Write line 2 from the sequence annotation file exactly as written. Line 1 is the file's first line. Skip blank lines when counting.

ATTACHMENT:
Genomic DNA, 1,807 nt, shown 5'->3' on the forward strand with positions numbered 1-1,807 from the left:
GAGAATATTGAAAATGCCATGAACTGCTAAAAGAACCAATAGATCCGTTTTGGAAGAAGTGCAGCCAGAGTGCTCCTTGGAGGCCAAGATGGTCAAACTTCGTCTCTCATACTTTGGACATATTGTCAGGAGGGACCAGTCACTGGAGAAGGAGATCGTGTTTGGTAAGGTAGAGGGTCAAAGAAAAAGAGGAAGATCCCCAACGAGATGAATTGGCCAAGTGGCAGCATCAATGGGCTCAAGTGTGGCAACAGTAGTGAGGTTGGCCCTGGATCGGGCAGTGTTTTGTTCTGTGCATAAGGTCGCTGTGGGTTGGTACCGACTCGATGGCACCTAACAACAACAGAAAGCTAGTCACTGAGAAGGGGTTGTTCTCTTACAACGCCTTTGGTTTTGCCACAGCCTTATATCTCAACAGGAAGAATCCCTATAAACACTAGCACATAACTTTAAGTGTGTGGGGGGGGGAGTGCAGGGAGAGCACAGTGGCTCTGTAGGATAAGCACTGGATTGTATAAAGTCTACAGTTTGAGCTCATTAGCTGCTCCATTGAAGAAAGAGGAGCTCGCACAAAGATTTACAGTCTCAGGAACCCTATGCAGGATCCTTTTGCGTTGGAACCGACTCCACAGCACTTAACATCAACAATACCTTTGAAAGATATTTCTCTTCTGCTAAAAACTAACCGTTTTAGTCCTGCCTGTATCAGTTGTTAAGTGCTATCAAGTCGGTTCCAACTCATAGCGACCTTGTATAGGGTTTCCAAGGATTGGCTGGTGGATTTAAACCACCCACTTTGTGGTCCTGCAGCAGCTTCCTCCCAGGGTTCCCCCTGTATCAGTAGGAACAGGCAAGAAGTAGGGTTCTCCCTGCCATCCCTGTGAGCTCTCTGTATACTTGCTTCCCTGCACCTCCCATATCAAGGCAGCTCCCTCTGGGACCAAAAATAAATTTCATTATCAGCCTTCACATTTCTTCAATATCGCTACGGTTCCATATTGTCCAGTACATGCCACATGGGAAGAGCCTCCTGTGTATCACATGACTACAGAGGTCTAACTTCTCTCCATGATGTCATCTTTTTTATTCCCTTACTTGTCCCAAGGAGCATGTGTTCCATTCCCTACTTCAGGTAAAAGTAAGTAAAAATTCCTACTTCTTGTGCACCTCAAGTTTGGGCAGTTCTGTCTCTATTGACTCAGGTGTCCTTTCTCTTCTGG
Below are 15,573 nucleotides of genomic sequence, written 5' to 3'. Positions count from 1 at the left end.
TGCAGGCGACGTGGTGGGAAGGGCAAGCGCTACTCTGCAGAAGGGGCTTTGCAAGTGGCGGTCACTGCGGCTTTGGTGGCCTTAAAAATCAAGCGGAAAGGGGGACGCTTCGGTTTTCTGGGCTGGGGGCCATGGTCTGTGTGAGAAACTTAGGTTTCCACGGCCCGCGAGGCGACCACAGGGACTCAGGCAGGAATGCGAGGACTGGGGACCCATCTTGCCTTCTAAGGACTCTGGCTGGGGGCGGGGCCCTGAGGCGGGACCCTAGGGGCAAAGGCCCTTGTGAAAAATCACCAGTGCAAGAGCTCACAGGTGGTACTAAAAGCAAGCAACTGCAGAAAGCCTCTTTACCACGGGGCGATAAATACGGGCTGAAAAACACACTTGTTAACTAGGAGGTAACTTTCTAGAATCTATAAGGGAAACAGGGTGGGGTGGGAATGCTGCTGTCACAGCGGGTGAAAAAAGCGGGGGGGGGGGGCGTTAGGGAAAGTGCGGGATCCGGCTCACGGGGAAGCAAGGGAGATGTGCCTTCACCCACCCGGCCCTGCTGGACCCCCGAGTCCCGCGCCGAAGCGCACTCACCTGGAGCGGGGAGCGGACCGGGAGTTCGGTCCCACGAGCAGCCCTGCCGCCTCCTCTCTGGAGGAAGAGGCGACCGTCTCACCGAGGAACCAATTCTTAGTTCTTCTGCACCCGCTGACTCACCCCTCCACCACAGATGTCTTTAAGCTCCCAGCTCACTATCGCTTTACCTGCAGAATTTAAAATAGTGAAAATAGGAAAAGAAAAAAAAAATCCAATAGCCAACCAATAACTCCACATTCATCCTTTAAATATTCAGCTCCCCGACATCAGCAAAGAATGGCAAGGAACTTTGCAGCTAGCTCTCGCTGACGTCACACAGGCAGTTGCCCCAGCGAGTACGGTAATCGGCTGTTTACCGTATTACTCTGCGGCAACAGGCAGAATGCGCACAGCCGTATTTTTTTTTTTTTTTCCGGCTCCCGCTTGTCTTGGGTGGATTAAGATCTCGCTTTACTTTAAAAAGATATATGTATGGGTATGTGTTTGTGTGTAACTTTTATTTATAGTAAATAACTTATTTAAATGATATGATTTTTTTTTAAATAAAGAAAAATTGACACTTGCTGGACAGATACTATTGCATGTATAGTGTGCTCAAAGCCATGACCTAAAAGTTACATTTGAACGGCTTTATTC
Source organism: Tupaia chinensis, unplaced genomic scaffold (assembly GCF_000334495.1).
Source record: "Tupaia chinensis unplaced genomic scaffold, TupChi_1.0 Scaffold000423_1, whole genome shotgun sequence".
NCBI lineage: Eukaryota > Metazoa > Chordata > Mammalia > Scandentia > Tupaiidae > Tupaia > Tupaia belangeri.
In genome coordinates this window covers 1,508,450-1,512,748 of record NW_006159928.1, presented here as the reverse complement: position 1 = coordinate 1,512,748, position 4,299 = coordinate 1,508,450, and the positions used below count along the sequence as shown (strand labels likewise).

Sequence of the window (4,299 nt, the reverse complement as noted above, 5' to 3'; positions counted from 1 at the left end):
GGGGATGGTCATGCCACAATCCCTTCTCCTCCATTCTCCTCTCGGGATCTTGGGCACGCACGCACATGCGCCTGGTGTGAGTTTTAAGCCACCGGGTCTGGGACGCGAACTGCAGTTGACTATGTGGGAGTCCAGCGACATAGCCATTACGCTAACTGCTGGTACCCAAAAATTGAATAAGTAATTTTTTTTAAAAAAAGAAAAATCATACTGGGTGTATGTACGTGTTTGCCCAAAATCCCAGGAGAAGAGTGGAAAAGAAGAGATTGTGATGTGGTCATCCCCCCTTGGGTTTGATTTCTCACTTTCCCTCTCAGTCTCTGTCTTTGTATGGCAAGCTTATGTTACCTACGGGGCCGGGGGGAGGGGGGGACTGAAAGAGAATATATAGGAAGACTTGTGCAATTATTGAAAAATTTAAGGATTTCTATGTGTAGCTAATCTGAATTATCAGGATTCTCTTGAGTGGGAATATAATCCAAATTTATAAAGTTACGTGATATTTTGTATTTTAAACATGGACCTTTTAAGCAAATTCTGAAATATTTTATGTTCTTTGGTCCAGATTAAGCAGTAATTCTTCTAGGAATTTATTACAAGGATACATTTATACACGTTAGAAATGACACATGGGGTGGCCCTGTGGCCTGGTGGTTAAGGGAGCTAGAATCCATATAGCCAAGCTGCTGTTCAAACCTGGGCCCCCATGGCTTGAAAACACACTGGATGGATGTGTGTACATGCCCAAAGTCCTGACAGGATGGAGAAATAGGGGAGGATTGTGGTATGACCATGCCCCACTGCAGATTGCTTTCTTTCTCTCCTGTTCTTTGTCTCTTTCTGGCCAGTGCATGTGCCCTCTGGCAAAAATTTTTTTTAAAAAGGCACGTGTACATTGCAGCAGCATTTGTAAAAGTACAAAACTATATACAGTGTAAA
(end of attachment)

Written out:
GAGAATATTGAAAATGCCATGAACTGCTAAAAGAACCAATAGATCCGTTTTGGAAGAAGTGCAGCCAGAGTGCTCCTTGGAGGCCAAGATGGTCAAACTTCGTCTCTCATACTTTGGACATATTGTCAGGAGGGACCAGTCACTGGAGAAGGAGATCGTGTTTGGTAAGGTAGAGGGTCAAAGAAAAAGAGGAAGATCCCCAACGAGATGAATTGGCCAAGTGGCAGCATCAATGGGCTCAAGTGTGGCAACAGTAGTGAGGTTGGCCCTGGATCGGGCAGTGTTTTGTTCTGTGCATAAGGTCGCTGTGGGTTGGTACCGACTCGATGGCACCTAACAACAACAGAAAGCTAGTCACTGAGAAGGGGTTGTTCTCTTACAACGCCTTTGGTTTTGCCACAGCCTTATATCTCAACAGGAAGAATCCCTATAAACACTAGCACATAACTTTAAGTGTGTGGGGGGGGGAGTGCAGGGAGAGCACAGTGGCTCTGTAGGATAAGCACTGGATTGTATAAAGTCTACAGTTTGAGCTCATTAGCTGCTCCATTGAAGAAAGAGGAGCTCGCACAAAGATTTACAGTCTCAGGAACCCTATGCAGGATCCTTTTGCGTTGGAACCGACTCCACAGCACTTAACATCAACAATACCTTTGAAAGATATTTCTCTTCTGCTAAAAACTAACCGTTTTAGTCCTGCCTGTATCAGTTGTTAAGTGCTATCAAGTCGGTTCCAACTCATAGCGACCTTGTATAGGGTTTCCAAGGATTGGCTGGTGGATTTAAACCACCCACTTTGTGGTCCTGCAGCAGCTTCCTCCCAGGGTTCCCCCTGTATCAGTAGGAACAGGCAAGAAGTAGGGTTCTCCCTGCCATCCCTGTGAGCTCTCTGTATACTTGCTTCCCTGCACCTCCCATATCAAGGCAGCTCCCTCTGGGACCAAAAATAAATTTCATTATCAGCCTTCACATTTCTTCAATATCGCTACGGTTCCATATTGTCCAGTACATGCCACATGGGAAGAGCCTCCTGTGTATCACATGACTACAGAGGTCTAACTTCTCTCCATGATGTCATCTTTTTTATTCCCTTACTTGTCCCAAGGAGCATGTGTTCCATTCCCTACTTCAGGTAAAAGTAAGTAAAAATTCCTACTTCTTGTGCACCTCAAGTTTGGGCAGTTCTGTCTCTATTGACTCAGGTGTCCTTTCTCTTCTGG